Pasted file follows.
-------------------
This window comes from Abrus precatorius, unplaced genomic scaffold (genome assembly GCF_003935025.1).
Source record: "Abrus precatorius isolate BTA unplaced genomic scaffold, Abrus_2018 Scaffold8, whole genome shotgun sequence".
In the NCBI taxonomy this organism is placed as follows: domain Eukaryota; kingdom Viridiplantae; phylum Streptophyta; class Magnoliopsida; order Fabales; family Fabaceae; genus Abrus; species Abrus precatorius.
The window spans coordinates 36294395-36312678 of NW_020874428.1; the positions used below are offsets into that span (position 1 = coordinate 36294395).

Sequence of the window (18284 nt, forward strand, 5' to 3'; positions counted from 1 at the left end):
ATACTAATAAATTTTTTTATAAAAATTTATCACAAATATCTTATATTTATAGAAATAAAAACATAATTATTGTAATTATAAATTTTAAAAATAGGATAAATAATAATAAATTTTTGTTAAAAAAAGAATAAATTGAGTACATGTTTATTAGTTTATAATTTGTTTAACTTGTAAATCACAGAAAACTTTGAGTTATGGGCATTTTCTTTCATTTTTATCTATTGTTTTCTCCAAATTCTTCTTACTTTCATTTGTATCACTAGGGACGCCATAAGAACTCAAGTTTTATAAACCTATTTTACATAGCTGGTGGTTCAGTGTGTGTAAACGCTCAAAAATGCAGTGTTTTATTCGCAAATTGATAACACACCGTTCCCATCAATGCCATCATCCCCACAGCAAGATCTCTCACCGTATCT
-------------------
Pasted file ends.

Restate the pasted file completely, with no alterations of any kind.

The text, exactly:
This window comes from Abrus precatorius, unplaced genomic scaffold (genome assembly GCF_003935025.1).
Source record: "Abrus precatorius isolate BTA unplaced genomic scaffold, Abrus_2018 Scaffold8, whole genome shotgun sequence".
In the NCBI taxonomy this organism is placed as follows: domain Eukaryota; kingdom Viridiplantae; phylum Streptophyta; class Magnoliopsida; order Fabales; family Fabaceae; genus Abrus; species Abrus precatorius.
The window spans coordinates 36294395-36312678 of NW_020874428.1; the positions used below are offsets into that span (position 1 = coordinate 36294395).

Sequence of the window (18284 nt, forward strand, 5' to 3'; positions counted from 1 at the left end):
ATACTAATAAATTTTTTTATAAAAATTTATCACAAATATCTTATATTTATAGAAATAAAAACATAATTATTGTAATTATAAATTTTAAAAATAGGATAAATAATAATAAATTTTTGTTAAAAAAAGAATAAATTGAGTACATGTTTATTAGTTTATAATTTGTTTAACTTGTAAATCACAGAAAACTTTGAGTTATGGGCATTTTCTTTCATTTTTATCTATTGTTTTCTCCAAATTCTTCTTACTTTCATTTGTATCACTAGGGACGCCATAAGAACTCAAGTTTTATAAACCTATTTTACATAGCTGGTGGTTCAGTGTGTGTAAACGCTCAAAAATGCAGTGTTTTATTCGCAAATTGATAACACACCGTTCCCATCAATGCCATCATCCCCACAGCAAGATCTCTCACCGTATCT